2. click on "users" and then "add user".
  3. set a name for this user (e.g. serverless-user ) and enable programmatic access, then click next.
  4. click on attached existing policies directly, and search for AdministratorAccess and check it.
  5. click next and review that everything looks good
  6. finally click on create user
  7. you'll be given the api key and secret, copy those to a safe place

Now that you've got your access keys, export them as environment variables:

export AWS_ACCESS_KEY_ID=<your-key-here>
export AWS_SECRET_ACCESS_KEY=<your-secret-key-here>

The other environment variable you'll have to export is the EmailOctopus api key. You'll be able to find this in the api section of the EmailOctopus site. Like before export this to your environment:

export EMAIL_OCTOPUS_API_KEY=<api-key-here>

The serverless.yml config will inject this variable into the aws lambda function's environment. let's take a look at the relevant part of the file:

    handler: handler.createSubscriber
      - http:
          path: subscriber/create
          method: post
          cors: true

The above config tells serverless to provision:

  • a new lambda function called createSubscriber
  • the handler for this function is handler.createSubscriber (path to file + method name)
  • it only accepts http events from aws api gateway
  • it only accepts POST requests on the path subscriber/create
  • it supports CORS, we'll need this as our landing page will be on a different domain from our api
  • API_KEY will be set for the lambda function using your machine's EMAIL_OCTOPUS_API_KEY environment variable

Once you've set all the environment variables, lets deploy the function:

serverless deploy

You should see output similar to:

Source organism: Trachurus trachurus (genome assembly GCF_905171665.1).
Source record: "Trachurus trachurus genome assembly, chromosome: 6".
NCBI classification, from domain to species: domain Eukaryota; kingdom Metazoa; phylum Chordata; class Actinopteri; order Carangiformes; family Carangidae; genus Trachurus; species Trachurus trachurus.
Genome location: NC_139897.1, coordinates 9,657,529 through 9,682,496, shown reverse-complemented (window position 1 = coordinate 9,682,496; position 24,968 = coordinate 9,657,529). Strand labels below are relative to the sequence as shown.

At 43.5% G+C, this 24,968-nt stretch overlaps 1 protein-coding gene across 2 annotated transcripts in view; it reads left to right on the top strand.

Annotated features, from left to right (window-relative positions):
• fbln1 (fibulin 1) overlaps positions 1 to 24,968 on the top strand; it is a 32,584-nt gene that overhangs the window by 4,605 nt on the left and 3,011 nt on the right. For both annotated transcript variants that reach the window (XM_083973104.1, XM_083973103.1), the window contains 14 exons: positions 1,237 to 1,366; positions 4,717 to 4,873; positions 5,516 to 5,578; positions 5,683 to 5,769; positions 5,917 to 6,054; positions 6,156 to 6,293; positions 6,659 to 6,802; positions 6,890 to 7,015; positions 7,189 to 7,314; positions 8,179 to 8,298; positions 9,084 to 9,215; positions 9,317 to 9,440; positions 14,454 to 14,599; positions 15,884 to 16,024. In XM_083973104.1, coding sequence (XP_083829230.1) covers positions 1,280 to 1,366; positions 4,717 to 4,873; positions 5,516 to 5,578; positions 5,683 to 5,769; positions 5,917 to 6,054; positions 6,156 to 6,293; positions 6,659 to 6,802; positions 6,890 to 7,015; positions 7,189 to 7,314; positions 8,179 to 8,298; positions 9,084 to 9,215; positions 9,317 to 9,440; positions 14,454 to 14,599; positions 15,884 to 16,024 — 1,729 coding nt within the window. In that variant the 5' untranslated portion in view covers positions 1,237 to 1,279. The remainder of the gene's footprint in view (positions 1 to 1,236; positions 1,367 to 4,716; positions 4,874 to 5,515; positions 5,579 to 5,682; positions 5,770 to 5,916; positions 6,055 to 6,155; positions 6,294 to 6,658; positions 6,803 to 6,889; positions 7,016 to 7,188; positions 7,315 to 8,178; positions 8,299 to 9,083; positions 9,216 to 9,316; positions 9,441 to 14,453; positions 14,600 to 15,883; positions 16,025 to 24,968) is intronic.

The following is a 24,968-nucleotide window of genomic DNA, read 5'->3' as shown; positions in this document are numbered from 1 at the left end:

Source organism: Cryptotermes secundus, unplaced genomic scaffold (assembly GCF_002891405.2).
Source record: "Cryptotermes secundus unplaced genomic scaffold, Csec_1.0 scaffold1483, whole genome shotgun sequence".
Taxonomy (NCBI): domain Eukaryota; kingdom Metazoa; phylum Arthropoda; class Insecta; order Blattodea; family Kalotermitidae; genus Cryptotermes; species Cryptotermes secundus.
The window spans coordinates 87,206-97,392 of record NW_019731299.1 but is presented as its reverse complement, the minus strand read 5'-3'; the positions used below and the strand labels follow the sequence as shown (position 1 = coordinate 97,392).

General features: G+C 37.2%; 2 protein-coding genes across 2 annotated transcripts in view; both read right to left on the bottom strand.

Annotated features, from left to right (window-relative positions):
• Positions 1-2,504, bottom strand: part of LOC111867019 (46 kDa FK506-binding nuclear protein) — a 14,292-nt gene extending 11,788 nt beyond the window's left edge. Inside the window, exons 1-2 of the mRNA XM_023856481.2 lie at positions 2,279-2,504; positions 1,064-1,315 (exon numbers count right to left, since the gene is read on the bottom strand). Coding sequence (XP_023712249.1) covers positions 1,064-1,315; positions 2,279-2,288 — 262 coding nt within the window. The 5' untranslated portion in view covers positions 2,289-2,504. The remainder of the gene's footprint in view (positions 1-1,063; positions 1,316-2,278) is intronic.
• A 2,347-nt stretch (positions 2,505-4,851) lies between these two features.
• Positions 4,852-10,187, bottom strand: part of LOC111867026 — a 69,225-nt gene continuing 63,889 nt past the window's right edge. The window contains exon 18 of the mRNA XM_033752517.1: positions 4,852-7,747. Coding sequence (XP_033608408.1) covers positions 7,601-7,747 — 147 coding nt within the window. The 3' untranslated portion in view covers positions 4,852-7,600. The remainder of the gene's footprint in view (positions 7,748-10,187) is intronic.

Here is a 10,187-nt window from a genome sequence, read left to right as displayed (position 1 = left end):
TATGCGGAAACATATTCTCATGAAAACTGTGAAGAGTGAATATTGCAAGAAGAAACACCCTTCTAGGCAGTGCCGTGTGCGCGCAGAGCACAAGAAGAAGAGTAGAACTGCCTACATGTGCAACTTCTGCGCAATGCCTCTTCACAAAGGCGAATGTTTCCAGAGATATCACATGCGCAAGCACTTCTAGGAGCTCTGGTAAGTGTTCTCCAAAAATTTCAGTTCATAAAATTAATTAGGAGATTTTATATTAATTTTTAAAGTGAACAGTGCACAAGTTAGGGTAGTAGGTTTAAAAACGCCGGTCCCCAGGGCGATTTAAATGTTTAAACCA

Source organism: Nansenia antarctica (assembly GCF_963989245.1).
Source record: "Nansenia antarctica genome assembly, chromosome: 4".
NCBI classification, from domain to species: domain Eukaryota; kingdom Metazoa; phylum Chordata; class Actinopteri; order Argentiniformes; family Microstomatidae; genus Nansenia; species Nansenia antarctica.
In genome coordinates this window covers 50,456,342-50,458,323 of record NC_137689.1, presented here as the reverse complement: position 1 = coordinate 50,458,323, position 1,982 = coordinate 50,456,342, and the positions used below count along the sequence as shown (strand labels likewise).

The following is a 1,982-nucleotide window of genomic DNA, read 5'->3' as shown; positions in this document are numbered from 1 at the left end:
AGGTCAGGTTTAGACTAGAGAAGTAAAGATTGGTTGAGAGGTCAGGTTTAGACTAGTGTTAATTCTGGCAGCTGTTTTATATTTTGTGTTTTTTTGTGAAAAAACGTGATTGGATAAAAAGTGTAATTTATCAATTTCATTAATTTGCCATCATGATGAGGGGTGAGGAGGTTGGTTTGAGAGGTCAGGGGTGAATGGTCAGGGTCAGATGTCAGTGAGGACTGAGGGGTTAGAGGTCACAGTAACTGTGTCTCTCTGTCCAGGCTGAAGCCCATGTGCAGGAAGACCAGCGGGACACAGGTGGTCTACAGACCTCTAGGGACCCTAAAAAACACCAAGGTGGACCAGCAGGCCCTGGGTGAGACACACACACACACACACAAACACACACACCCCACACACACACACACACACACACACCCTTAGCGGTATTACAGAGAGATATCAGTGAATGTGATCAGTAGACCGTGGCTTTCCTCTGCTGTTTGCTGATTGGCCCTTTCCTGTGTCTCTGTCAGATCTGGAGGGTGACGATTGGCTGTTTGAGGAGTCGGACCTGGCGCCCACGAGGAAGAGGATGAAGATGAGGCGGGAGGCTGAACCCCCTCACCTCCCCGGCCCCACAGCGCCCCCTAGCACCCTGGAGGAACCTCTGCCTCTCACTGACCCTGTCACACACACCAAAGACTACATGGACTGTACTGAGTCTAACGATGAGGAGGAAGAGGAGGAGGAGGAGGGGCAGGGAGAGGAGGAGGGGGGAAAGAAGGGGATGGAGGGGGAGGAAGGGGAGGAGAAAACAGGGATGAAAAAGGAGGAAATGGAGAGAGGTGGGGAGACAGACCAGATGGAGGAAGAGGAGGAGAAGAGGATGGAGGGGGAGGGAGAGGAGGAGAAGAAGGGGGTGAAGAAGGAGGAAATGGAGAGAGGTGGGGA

Serverless: Packaging service...
Serverless: Excluding development dependencies...
Serverless: Uploading CloudFormation file to S3...
Serverless: Uploading artifacts...
Serverless: Uploading service .zip file to S3 (49.05 KB)...
Serverless: Validating template...
Serverless: Updating Stack...
Serverless: Checking Stack update progress...
Serverless: Stack update finished...
Service Information
service: landing-page-lambda
stage: dev
region: us-east-1
stack: landing-page-lambda-dev
api keys:
  POST -
  createSubscriber: landing-page-lambda-dev-createSubscriber
Serverless: Removing old service artifacts from S3...

Looking at the log, you'll notice that a new API has been created for your lambda function at:

This api endpoint expects a POST request, with a JSON encoded body. the lambda function parses the JSON body of the POST request and extracts the email and listId parameter. the expected format of the JSON request:

    "email": "",
    "listId": "1234-1245-1345-4325"

The listId value if the ID of the email list on EmailOctopus. you'll be able to find the ID by going to the settings -> info tab of your list on emailoctopus:

EmailOctopus settings

Now that we now where the api endpoint is for the lambda function, let's update our landing page so that it'll post data to this endpoint.

To do this go to the netlify settings page for your site, then do to the build and deploy section, you should see a build environment variables section. Add two new variables there:

  • GATSBY_CREATE_SUBSCRIBER_URL - The AWS API endpoint that serverless generated for you
  • GATSBY_LIST_ID - The EmailOctopus list ID

netlify build environment variables

Once you've set the environment variables, you'll need to redeploy the site. You can do this by going to the deploys page of your netlify site and click on the trigger deploy button.

This will force Netlify to rebuild the site with the new environment variables. once the site has been published, emails submitted via the signup form will be sent to the lambda function which will add it to the EmailOctopus list.

The end

You've now setup a fairly robust website that is fully customisable. If you want to add more pages, or more complex components - you can!

Now that you have a solid base to work with, you can build out features like:

  • send a message to a slack channel when someone signs up
  • send the user's email address to a CRM system
  • create a waiting list page where you can show the user their position in the queue
  • use mailchimp or any other email marketing software instead of email octopus
  • collect more details about the user in the Signup react component